If slideshows and chat notes for the video are available, they will be linked in the video’s description (on YouTube). If you don’t see anything available, that means there are no resources from that presenter.
This year, instead of recognizing just one Teacher of the Year, we want to honor all of our teachers!
Join us in recognizing and celebrating the work English Language Education (ELE) teachers are doing to teach multilingual learners remotely across Massachusetts. In our member meetings since the pandemic began, we have heard from our educators about the creativity, innovation, dedication and generosity of their work in meeting the needs of students and their families.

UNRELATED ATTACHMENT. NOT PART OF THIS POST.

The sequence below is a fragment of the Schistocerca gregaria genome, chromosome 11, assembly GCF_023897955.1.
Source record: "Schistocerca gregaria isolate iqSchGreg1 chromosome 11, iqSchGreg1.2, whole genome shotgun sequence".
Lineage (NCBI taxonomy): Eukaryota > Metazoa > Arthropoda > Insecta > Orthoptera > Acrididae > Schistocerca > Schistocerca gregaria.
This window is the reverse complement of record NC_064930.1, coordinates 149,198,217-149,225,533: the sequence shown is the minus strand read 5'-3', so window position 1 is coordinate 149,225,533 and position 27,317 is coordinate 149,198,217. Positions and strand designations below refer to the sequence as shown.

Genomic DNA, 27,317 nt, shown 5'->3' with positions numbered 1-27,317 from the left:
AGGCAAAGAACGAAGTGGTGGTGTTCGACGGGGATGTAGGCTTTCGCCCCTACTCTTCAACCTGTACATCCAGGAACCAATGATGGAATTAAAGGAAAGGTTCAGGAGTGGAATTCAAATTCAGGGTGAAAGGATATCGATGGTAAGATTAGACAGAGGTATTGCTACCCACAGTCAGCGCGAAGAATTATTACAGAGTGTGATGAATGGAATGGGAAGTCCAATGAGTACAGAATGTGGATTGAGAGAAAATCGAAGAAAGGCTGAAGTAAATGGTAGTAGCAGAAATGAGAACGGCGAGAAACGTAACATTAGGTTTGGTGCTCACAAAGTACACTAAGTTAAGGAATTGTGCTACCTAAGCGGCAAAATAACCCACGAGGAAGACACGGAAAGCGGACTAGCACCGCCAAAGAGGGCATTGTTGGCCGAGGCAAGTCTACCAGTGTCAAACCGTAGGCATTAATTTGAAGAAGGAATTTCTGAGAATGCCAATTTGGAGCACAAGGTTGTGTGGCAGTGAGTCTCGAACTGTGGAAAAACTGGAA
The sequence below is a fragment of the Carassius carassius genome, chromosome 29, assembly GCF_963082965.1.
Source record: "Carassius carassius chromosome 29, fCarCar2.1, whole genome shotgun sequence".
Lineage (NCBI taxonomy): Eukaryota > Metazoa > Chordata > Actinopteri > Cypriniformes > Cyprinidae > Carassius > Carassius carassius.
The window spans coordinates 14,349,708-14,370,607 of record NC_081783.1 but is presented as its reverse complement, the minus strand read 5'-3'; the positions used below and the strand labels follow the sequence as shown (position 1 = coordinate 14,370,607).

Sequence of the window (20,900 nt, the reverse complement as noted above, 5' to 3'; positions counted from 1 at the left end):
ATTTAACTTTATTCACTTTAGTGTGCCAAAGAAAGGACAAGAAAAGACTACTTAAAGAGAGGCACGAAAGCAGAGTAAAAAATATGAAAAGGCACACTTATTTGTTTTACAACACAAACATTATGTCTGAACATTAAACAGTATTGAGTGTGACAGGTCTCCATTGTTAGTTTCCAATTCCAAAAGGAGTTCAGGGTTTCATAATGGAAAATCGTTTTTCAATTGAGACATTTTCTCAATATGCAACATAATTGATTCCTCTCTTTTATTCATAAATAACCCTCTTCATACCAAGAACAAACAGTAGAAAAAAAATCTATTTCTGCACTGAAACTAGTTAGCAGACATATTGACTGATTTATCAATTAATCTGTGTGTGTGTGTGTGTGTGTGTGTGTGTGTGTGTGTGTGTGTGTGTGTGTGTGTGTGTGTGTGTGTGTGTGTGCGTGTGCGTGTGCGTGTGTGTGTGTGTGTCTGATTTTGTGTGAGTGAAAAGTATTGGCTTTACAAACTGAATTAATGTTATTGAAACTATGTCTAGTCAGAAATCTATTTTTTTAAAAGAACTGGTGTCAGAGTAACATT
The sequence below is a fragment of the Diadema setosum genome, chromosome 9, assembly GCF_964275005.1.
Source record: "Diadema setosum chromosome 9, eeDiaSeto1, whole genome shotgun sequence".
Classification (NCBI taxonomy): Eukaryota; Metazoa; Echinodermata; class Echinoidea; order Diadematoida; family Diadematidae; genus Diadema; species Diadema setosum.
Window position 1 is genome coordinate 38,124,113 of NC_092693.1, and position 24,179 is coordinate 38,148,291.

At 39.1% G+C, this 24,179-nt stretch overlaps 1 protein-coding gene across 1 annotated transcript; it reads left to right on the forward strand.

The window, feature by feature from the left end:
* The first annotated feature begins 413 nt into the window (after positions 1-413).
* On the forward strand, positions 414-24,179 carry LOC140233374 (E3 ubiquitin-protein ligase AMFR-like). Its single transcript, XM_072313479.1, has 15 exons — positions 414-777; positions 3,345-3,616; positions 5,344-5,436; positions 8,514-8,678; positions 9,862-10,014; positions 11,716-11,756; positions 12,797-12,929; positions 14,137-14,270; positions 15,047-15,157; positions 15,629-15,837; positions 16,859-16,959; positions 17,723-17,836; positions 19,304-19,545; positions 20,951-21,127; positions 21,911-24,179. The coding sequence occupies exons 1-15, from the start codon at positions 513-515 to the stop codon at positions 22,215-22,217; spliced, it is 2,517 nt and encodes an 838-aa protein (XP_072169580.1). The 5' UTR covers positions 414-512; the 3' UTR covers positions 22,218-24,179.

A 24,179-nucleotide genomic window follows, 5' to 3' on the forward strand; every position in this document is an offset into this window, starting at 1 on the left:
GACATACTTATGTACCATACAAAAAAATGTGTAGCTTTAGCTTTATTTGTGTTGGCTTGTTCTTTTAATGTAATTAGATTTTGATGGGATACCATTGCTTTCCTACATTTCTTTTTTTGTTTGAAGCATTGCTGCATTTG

We want to celebrate you! How are you making a difference with multilingual learners? Share your experiences!
Join the MATSOL Board members in this celebration!
Share your photo on social media! Be sure to tag MATSOL and use the #MATSOLeducators hashtag. If you don’t use social media, but still want to participate, click here to submit your photo and we will post it for you.
Keep the celebration going by tagging an ELE educator to share their experiences!